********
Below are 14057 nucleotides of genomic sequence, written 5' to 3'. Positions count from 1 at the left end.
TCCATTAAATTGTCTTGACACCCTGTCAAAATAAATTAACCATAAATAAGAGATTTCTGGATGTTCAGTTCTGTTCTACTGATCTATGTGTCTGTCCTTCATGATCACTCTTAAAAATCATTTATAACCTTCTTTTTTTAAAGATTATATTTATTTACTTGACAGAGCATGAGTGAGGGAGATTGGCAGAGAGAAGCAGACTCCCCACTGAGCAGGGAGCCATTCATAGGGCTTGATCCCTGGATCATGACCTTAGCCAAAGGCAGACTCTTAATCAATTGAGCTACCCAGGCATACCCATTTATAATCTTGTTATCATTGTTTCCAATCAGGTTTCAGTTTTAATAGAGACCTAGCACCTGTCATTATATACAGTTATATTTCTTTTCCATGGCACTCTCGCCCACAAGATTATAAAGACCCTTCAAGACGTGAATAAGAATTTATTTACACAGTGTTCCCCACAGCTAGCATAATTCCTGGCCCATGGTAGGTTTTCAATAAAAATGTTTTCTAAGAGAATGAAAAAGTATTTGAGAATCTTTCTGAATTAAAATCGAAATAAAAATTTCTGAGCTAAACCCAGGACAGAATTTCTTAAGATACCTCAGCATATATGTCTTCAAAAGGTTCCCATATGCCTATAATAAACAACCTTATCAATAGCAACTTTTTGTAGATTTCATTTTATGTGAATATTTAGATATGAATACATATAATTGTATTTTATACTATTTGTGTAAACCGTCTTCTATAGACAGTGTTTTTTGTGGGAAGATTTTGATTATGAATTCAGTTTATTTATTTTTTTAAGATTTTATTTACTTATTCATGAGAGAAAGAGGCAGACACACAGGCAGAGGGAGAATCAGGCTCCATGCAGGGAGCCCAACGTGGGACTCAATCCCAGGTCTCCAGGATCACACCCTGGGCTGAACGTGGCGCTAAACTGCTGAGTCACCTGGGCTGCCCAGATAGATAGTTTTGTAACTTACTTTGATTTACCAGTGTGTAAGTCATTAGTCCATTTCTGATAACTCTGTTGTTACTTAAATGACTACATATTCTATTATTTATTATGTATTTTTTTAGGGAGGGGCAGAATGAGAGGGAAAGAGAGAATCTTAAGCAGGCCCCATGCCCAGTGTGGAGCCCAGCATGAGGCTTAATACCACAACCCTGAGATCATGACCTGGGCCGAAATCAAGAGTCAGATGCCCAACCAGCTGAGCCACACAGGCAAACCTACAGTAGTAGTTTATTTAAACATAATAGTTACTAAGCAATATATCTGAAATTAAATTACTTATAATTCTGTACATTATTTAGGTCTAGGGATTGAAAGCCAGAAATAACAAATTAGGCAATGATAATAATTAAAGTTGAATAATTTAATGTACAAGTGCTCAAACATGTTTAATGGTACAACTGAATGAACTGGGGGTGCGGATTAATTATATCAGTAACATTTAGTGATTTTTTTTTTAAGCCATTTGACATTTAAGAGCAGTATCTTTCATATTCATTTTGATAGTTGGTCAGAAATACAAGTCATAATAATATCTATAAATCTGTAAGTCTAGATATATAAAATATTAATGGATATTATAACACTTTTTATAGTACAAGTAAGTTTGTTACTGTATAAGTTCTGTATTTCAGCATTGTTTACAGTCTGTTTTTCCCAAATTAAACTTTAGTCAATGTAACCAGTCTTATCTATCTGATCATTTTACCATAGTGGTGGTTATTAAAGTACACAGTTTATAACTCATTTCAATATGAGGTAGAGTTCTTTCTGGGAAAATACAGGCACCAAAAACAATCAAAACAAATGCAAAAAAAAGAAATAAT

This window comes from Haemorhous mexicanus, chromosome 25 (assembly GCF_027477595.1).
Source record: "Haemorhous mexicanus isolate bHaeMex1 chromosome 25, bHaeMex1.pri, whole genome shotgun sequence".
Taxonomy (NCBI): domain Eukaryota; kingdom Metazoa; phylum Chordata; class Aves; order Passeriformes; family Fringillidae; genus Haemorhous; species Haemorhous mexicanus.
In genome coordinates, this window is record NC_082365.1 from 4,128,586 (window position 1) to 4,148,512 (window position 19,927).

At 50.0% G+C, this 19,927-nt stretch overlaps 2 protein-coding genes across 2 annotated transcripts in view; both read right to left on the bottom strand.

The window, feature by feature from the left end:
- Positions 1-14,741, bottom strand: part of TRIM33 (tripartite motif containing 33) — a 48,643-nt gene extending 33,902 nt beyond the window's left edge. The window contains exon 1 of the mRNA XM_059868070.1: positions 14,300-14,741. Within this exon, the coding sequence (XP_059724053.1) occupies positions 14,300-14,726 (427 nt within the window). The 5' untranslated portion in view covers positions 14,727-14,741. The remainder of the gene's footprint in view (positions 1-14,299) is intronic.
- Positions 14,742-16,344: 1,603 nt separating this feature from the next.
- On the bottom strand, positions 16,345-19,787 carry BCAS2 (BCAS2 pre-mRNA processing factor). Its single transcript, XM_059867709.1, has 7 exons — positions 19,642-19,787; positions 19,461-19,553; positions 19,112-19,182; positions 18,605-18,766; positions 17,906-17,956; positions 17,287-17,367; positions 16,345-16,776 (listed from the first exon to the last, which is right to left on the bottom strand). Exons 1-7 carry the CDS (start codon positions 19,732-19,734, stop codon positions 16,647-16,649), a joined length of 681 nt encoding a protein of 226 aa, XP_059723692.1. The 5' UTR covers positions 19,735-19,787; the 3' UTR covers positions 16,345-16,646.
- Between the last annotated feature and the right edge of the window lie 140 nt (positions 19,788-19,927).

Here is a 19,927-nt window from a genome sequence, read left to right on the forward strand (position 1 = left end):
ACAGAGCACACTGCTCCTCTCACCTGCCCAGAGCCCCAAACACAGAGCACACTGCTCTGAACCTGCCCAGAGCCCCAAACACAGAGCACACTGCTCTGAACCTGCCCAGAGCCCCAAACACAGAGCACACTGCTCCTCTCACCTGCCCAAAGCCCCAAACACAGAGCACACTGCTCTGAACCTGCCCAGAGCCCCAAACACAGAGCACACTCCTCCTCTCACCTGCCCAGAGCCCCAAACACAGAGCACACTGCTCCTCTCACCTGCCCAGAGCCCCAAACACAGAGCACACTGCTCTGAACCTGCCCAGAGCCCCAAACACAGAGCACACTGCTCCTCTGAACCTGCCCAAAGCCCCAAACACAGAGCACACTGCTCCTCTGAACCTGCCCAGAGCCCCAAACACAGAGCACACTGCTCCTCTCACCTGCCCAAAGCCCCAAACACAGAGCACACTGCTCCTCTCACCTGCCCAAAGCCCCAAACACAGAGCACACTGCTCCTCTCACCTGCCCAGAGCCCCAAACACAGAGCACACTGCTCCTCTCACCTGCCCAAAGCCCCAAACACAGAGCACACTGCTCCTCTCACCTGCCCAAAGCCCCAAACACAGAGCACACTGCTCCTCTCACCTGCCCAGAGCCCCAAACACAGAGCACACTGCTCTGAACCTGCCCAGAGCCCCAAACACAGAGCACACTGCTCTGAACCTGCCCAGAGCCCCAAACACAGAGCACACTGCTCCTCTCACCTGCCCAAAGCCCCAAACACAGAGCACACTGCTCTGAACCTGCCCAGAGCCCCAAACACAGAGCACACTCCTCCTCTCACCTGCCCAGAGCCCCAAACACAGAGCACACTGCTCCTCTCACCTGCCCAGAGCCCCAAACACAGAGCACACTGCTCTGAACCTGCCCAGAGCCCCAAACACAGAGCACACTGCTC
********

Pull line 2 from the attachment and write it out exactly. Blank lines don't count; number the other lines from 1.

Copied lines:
TCCATTAAATTGTCTTGACACCCTGTCAAAATAAATTAACCATAAATAAGAGATTTCTGGATGTTCAGTTCTGTTCTACTGATCTATGTGTCTGTCCTTCATGATCACTCTTAAAAATCATTTATAACCTTCTTTTTTTAAAGATTATATTTATTTACTTGACAGAGCATGAGTGAGGGAGATTGGCAGAGAGAAGCAGACTCCCCACTGAGCAGGGAGCCATTCATAGGGCTTGATCCCTGGATCATGACCTTAGCCAAAGGCAGACTCTTAATCAATTGAGCTACCCAGGCATACCCATTTATAATCTTGTTATCATTGTTTCCAATCAGGTTTCAGTTTTAATAGAGACCTAGCACCTGTCATTATATACAGTTATATTTCTTTTCCATGGCACTCTCGCCCACAAGATTATAAAGACCCTTCAAGACGTGAATAAGAATTTATTTACACAGTGTTCCCCACAGCTAGCATAATTCCTGGCCCATGGTAGGTTTTCAATAAAAATGTTTTCTAAGAGAATGAAAAAGTATTTGAGAATCTTTCTGAATTAAAATCGAAATAAAAATTTCTGAGCTAAACCCAGGACAGAATTTCTTAAGATACCTCAGCATATATGTCTTCAAAAGGTTCCCATATGCCTATAATAAACAACCTTATCAATAGCAACTTTTTGTAGATTTCATTTTATGTGAATATTTAGATATGAATACATATAATTGTATTTTATACTATTTGTGTAAACCGTCTTCTATAGACAGTGTTTTTTGTGGGAAGATTTTGATTATGAATTCAGTTTATTTATTTTTTTAAGATTTTATTTACTTATTCATGAGAGAAAGAGGCAGACACACAGGCAGAGGGAGAATCAGGCTCCATGCAGGGAGCCCAACGTGGGACTCAATCCCAGGTCTCCAGGATCACACCCTGGGCTGAACGTGGCGCTAAACTGCTGAGTCACCTGGGCTGCCCAGATAGATAGTTTTGTAACTTACTTTGATTTACCAGTGTGTAAGTCATTAGTCCATTTCTGATAACTCTGTTGTTACTTAAATGACTACATATTCTATTATTTATTATGTATTTTTTTAGGGAGGGGCAGAATGAGAGGGAAAGAGAGAATCTTAAGCAGGCCCCATGCCCAGTGTGGAGCCCAGCATGAGGCTTAATACCACAACCCTGAGATCATGACCTGGGCCGAAATCAAGAGTCAGATGCCCAACCAGCTGAGCCACACAGGCAAACCTACAGTAGTAGTTTATTTAAACATAATAGTTACTAAGCAATATATCTGAAATTAAATTACTTATAATTCTGTACATTATTTAGGTCTAGGGATTGAAAGCCAGAAATAACAAATTAGGCAATGATAATAATTAAAGTTGAATAATTTAATGTACAAGTGCTCAAACATGTTTAATGGTACAACTGAATGAACTGGGGGTGCGGATTAATTATATCAGTAACATTTAGTGATTTTTTTTTTAAGCCATTTGACATTTAAGAGCAGTATCTTTCATATTCATTTTGATAGTTGGTCAGAAATACAAGTCATAATAATATCTATAAATCTGTAAGTCTAGATATATAAAATATTAATGGATATTATAACACTTTTTATAGTACAAGTAAGTTTGTTACTGTATAAGTTCTGTATTTCAGCATTGTTTACAGTCTGTTTTTCCCAAATTAAACTTTAGTCAATGTAACCAGTCTTATCTATCTGATCATTTTACCATAGTGGTGGTTATTAAAGTACACAGTTTATAACTCATTTCAATATGAGGTAGAGTTCTTTCTGGGAAAATACAGGCACCAAAAACAATCAAAACAAATGCAAAAAAAAGAAATAAT